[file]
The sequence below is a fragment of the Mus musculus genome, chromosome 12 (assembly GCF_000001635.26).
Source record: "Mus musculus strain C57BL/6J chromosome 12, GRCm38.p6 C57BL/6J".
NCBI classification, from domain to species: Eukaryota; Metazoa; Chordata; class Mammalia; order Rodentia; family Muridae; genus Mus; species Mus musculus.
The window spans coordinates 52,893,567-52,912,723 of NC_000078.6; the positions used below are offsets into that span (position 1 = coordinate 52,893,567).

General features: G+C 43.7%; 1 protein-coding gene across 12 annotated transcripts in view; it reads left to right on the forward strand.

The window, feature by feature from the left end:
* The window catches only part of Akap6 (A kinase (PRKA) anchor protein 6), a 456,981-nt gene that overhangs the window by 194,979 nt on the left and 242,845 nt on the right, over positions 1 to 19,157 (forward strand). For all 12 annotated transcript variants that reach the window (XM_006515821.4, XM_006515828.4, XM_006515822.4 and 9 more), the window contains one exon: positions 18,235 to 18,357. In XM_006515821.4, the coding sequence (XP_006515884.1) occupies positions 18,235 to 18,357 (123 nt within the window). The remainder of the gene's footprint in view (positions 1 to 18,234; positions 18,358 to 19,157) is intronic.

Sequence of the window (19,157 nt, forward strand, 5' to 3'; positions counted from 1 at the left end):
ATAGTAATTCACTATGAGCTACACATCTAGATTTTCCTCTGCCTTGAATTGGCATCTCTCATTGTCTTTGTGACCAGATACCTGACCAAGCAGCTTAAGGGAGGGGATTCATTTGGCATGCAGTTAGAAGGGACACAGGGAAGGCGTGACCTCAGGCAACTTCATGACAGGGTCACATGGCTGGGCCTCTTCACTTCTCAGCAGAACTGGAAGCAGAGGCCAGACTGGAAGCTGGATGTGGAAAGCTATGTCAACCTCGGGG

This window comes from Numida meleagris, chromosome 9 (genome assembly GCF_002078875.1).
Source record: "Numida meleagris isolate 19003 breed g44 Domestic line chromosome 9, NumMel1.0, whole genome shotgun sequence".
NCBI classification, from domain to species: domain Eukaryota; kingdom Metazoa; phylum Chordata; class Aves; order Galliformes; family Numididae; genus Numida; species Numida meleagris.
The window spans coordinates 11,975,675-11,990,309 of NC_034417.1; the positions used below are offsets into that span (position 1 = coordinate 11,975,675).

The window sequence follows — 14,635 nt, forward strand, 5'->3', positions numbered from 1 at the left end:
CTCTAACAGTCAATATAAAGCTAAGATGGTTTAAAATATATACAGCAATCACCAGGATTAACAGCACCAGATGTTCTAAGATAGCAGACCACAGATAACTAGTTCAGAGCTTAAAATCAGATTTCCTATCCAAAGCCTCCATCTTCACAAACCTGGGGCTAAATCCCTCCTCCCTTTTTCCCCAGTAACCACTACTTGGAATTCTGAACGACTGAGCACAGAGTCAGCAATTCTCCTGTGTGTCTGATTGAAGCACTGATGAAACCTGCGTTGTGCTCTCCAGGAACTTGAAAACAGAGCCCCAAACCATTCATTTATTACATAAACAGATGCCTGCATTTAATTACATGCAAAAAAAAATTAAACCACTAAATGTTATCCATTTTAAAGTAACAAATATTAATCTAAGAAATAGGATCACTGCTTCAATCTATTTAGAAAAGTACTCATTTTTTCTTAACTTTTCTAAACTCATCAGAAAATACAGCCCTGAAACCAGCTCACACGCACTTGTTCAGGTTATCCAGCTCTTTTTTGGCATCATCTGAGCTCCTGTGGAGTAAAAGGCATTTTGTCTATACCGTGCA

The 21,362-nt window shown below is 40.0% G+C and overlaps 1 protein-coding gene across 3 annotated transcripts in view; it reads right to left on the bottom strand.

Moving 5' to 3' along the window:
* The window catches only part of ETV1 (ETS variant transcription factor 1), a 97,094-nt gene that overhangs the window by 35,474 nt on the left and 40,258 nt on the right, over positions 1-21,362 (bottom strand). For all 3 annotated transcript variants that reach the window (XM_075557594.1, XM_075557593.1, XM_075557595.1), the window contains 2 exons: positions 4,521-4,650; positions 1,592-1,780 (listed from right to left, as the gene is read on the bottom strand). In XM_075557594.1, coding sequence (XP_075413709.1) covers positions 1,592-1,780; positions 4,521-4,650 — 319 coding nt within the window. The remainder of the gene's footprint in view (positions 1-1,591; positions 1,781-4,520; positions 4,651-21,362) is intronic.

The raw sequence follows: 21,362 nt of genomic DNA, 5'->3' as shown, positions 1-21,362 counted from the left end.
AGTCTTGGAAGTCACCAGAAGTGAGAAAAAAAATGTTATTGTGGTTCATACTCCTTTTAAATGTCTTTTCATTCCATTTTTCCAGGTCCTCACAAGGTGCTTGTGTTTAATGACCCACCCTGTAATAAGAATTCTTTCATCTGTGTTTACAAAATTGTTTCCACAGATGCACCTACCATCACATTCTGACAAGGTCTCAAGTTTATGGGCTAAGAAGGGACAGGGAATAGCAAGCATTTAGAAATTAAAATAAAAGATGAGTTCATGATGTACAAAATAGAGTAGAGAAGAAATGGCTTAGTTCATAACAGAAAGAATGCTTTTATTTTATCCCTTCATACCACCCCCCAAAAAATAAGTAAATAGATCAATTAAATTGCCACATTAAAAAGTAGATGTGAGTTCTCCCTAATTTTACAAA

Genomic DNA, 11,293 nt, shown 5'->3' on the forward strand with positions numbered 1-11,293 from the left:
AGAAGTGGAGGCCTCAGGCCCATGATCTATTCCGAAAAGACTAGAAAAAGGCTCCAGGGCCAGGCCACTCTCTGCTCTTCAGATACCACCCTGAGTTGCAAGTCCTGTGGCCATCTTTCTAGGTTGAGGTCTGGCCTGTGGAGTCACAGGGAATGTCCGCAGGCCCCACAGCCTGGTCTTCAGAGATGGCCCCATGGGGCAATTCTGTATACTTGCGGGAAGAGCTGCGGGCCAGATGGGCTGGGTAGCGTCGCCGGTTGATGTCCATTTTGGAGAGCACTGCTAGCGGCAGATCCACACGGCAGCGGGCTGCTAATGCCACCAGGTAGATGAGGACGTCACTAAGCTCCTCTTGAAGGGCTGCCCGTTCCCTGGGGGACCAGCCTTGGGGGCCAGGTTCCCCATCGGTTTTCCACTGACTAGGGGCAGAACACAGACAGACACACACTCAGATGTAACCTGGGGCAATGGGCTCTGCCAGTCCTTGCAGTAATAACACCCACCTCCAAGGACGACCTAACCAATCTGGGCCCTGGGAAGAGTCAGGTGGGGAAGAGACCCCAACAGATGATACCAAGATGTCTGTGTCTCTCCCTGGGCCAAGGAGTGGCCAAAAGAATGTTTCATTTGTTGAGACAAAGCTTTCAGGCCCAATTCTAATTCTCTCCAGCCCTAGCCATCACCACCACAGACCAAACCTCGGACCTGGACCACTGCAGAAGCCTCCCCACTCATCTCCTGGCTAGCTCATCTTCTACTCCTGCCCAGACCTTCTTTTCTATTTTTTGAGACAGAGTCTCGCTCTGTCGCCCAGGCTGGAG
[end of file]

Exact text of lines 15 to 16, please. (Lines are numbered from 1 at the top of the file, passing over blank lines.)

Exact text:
CTCTAACAGTCAATATAAAGCTAAGATGGTTTAAAATATATACAGCAATCACCAGGATTAACAGCACCAGATGTTCTAAGATAGCAGACCACAGATAACTAGTTCAGAGCTTAAAATCAGATTTCCTATCCAAAGCCTCCATCTTCACAAACCTGGGGCTAAATCCCTCCTCCCTTTTTCCCCAGTAACCACTACTTGGAATTCTGAACGACTGAGCACAGAGTCAGCAATTCTCCTGTGTGTCTGATTGAAGCACTGATGAAACCTGCGTTGTGCTCTCCAGGAACTTGAAAACAGAGCCCCAAACCATTCATTTATTACATAAACAGATGCCTGCATTTAATTACATGCAAAAAAAAATTAAACCACTAAATGTTATCCATTTTAAAGTAACAAATATTAATCTAAGAAATAGGATCACTGCTTCAATCTATTTAGAAAAGTACTCATTTTTTCTTAACTTTTCTAAACTCATCAGAAAATACAGCCCTGAAACCAGCTCACACGCACTTGTTCAGGTTATCCAGCTCTTTTTTGGCATCATCTGAGCTCCTGTGGAGTAAAAGGCATTTTGTCTATACCGTGCA

The 21,362-nt window shown below is 40.0% G+C and overlaps 1 protein-coding gene across 3 annotated transcripts in view; it reads right to left on the bottom strand.